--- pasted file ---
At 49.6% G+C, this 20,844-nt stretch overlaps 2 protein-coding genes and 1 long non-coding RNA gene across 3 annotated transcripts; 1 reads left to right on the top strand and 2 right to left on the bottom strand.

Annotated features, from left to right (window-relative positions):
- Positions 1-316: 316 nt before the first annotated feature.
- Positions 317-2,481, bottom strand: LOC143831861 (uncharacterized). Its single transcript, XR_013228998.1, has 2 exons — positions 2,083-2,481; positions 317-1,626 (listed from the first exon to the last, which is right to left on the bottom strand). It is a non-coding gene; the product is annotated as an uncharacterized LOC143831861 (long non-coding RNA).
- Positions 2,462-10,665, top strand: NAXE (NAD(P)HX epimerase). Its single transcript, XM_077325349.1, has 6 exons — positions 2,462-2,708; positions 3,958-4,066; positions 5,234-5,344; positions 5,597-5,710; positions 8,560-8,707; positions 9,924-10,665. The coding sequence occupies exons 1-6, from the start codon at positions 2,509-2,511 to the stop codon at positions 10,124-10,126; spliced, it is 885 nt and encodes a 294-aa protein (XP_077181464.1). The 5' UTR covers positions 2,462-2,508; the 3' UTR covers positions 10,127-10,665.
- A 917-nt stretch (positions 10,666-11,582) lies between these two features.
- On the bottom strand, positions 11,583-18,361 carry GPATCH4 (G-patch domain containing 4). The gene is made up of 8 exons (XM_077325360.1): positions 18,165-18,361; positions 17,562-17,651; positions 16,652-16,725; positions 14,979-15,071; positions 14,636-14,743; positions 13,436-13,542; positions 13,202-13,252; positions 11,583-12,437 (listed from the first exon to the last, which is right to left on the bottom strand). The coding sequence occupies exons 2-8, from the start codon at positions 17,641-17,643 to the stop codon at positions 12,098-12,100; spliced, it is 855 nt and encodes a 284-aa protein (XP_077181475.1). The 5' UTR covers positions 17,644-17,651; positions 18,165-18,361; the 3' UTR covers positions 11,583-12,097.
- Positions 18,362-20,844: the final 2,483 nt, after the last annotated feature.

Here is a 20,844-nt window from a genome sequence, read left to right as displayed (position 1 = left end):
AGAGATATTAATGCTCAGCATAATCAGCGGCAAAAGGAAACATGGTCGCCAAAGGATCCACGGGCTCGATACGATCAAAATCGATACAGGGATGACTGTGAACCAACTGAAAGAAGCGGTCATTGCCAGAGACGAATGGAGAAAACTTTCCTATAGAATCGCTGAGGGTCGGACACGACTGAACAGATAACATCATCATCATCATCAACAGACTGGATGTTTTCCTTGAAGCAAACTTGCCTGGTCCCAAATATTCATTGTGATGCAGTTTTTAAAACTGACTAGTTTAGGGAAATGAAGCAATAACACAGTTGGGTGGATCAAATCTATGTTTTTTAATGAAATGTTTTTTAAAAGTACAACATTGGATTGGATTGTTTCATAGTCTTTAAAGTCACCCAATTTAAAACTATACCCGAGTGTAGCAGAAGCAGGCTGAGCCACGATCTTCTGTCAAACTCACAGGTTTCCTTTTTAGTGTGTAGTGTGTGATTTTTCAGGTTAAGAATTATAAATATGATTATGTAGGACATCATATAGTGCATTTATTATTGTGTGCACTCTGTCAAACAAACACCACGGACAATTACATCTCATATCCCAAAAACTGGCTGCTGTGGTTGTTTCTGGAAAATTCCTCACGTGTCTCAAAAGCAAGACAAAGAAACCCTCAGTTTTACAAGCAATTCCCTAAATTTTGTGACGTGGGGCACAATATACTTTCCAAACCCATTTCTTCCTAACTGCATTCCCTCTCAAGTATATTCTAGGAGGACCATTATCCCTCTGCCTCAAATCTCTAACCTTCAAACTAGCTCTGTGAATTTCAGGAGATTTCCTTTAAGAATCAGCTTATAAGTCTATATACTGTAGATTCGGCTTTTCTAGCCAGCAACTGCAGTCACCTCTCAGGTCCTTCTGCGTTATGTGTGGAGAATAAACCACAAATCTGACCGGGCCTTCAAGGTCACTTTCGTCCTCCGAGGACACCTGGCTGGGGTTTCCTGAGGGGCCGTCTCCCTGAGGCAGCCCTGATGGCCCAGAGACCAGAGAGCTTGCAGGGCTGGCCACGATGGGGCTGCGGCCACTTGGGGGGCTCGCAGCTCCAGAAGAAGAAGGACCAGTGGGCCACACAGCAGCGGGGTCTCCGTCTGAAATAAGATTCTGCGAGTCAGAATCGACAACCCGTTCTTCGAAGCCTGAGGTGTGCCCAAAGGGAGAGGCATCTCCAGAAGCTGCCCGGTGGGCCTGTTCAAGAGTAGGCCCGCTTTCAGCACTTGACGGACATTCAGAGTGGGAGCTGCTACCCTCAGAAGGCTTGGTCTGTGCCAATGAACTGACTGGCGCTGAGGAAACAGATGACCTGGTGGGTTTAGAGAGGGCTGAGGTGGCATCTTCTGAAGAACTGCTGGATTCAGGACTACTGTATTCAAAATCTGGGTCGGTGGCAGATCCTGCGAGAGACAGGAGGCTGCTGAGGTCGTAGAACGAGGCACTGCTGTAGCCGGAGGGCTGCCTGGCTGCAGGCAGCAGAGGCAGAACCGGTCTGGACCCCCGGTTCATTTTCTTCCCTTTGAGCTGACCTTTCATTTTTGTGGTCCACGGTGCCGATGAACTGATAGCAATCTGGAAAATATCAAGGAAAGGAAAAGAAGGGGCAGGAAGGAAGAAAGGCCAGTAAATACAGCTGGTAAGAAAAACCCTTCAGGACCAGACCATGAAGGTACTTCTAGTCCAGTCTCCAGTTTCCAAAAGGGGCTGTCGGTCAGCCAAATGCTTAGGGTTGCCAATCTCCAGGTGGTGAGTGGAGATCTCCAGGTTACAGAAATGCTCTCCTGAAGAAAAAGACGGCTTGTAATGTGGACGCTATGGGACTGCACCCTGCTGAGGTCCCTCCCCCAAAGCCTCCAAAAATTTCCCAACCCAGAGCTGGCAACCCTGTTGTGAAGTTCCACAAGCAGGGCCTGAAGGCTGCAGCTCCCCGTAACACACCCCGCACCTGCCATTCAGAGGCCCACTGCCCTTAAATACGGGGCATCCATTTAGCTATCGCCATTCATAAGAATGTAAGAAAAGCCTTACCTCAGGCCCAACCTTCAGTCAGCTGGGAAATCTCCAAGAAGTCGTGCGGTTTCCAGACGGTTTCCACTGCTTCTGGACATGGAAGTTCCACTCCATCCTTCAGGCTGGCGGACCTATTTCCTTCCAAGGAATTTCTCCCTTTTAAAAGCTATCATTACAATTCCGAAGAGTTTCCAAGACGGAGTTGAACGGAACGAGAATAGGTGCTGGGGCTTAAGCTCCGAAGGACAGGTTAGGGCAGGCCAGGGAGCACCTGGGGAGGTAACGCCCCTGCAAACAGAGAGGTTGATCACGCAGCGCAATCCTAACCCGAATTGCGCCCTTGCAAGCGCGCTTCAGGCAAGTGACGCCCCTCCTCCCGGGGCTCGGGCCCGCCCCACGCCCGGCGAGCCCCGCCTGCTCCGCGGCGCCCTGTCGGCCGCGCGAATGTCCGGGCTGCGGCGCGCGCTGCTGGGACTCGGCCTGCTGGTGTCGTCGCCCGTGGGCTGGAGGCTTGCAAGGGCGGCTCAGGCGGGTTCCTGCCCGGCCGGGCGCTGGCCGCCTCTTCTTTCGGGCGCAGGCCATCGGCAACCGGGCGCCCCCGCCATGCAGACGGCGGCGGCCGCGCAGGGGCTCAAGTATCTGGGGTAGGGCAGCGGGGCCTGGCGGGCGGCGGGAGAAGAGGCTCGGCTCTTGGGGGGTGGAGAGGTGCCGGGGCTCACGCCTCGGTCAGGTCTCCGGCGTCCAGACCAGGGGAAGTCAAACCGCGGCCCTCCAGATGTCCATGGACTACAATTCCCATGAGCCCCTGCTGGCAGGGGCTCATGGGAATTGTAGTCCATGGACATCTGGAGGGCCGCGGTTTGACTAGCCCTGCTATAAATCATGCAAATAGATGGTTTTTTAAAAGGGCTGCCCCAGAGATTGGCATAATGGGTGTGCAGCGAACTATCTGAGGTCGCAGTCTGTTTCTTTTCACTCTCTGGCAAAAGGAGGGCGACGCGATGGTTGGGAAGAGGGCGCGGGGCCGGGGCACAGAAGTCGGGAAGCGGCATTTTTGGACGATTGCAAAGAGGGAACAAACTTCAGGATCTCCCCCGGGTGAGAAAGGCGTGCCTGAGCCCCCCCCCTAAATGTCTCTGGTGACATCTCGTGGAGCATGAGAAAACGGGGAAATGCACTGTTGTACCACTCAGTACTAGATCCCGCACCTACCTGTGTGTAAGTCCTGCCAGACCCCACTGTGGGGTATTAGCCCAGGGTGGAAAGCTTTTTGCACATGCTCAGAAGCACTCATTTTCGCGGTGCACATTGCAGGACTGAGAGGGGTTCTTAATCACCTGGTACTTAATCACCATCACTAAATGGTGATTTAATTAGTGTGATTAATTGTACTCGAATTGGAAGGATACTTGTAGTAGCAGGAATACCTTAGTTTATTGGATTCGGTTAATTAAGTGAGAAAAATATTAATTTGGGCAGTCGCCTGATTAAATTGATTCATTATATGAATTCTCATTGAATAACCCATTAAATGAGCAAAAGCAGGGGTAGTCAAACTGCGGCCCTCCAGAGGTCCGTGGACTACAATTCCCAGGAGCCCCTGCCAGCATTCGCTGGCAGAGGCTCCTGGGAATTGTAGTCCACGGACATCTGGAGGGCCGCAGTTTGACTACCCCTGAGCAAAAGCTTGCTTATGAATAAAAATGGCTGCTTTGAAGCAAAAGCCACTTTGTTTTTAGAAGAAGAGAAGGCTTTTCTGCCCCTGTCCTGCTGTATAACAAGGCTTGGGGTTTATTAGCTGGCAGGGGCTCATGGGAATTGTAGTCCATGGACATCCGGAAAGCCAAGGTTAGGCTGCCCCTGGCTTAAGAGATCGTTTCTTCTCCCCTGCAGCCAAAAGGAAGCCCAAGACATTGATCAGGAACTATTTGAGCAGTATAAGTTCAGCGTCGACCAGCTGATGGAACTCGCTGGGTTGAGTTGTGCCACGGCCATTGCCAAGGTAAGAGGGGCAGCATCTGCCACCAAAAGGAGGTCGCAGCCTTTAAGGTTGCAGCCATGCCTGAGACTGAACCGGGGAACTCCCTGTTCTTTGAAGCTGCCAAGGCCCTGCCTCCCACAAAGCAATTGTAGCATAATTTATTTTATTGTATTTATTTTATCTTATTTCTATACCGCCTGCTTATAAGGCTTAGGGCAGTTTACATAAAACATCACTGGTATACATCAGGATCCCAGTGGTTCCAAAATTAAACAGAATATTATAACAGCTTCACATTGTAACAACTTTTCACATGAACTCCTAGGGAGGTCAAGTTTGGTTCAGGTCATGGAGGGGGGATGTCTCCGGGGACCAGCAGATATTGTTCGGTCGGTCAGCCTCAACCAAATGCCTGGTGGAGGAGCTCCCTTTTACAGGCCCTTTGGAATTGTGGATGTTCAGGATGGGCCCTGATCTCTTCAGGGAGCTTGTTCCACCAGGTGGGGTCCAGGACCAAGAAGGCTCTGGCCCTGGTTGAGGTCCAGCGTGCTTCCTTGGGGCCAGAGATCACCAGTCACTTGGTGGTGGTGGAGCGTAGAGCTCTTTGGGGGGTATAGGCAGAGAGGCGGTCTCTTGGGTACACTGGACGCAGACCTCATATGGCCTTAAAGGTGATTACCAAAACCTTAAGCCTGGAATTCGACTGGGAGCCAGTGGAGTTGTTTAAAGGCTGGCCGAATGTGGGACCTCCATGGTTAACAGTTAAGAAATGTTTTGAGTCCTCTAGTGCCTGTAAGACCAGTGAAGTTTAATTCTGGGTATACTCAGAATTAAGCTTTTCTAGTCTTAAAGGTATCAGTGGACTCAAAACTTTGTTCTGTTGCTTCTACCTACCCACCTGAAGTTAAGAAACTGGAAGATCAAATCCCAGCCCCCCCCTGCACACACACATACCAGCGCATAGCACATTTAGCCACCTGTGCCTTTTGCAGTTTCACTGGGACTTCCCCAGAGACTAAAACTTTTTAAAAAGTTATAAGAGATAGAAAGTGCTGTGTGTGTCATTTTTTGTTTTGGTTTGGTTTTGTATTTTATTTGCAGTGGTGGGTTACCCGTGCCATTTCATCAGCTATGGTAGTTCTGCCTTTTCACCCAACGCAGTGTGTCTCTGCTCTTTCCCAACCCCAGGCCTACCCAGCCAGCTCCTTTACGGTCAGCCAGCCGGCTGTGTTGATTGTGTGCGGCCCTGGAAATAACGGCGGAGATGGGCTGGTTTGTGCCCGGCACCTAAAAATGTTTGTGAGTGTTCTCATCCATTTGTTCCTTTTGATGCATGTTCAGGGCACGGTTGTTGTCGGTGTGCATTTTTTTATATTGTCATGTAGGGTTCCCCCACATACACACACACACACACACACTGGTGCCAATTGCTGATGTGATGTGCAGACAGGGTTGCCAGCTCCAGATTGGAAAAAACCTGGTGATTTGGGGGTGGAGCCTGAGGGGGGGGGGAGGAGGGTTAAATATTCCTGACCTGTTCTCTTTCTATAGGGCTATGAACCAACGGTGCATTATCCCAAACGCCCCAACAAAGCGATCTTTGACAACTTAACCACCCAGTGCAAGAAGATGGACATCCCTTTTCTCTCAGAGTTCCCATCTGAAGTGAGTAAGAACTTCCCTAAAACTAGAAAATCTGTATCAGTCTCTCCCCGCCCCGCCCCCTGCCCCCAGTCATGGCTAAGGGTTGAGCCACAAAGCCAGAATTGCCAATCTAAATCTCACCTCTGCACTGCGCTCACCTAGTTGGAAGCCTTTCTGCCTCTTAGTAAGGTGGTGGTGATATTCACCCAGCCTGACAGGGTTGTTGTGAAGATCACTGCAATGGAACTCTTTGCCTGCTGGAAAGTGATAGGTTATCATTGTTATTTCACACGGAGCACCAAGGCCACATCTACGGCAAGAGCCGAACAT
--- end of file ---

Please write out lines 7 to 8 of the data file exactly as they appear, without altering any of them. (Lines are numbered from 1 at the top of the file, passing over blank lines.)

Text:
- On the bottom strand, positions 11,583-18,361 carry GPATCH4 (G-patch domain containing 4). The gene is made up of 8 exons (XM_077325360.1): positions 18,165-18,361; positions 17,562-17,651; positions 16,652-16,725; positions 14,979-15,071; positions 14,636-14,743; positions 13,436-13,542; positions 13,202-13,252; positions 11,583-12,437 (listed from the first exon to the last, which is right to left on the bottom strand). The coding sequence occupies exons 2-8, from the start codon at positions 17,641-17,643 to the stop codon at positions 12,098-12,100; spliced, it is 855 nt and encodes a 284-aa protein (XP_077181475.1). The 5' UTR covers positions 17,644-17,651; positions 18,165-18,361; the 3' UTR covers positions 11,583-12,097.
- Positions 18,362-20,844: the final 2,483 nt, after the last annotated feature.